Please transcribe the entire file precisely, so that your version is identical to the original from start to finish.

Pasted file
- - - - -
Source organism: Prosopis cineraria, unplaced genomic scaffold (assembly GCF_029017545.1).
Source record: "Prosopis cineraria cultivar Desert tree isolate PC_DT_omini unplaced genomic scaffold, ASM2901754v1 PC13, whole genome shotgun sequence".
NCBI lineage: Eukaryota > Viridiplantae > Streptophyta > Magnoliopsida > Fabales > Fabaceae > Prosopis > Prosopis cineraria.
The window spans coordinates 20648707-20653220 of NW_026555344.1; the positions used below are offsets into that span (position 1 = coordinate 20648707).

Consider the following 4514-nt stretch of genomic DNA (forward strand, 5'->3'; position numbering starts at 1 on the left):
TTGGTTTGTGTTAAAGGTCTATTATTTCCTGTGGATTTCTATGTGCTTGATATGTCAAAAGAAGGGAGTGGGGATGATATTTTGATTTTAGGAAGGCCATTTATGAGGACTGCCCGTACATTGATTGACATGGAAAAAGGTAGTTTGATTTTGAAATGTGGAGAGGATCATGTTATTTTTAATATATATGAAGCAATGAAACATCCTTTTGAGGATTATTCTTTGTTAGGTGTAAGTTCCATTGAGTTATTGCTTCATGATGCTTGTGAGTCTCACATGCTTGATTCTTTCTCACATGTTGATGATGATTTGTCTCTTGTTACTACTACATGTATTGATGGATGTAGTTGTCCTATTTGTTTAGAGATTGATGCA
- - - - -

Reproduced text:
Source organism: Prosopis cineraria, unplaced genomic scaffold (assembly GCF_029017545.1).
Source record: "Prosopis cineraria cultivar Desert tree isolate PC_DT_omini unplaced genomic scaffold, ASM2901754v1 PC13, whole genome shotgun sequence".
NCBI lineage: Eukaryota > Viridiplantae > Streptophyta > Magnoliopsida > Fabales > Fabaceae > Prosopis > Prosopis cineraria.
The window spans coordinates 20648707-20653220 of NW_026555344.1; the positions used below are offsets into that span (position 1 = coordinate 20648707).

Consider the following 4514-nt stretch of genomic DNA (forward strand, 5'->3'; position numbering starts at 1 on the left):
TTGGTTTGTGTTAAAGGTCTATTATTTCCTGTGGATTTCTATGTGCTTGATATGTCAAAAGAAGGGAGTGGGGATGATATTTTGATTTTAGGAAGGCCATTTATGAGGACTGCCCGTACATTGATTGACATGGAAAAAGGTAGTTTGATTTTGAAATGTGGAGAGGATCATGTTATTTTTAATATATATGAAGCAATGAAACATCCTTTTGAGGATTATTCTTTGTTAGGTGTAAGTTCCATTGAGTTATTGCTTCATGATGCTTGTGAGTCTCACATGCTTGATTCTTTCTCACATGTTGATGATGATTTGTCTCTTGTTACTACTACATGTATTGATGGATGTAGTTGTCCTATTTGTTTAGAGATTGATGCA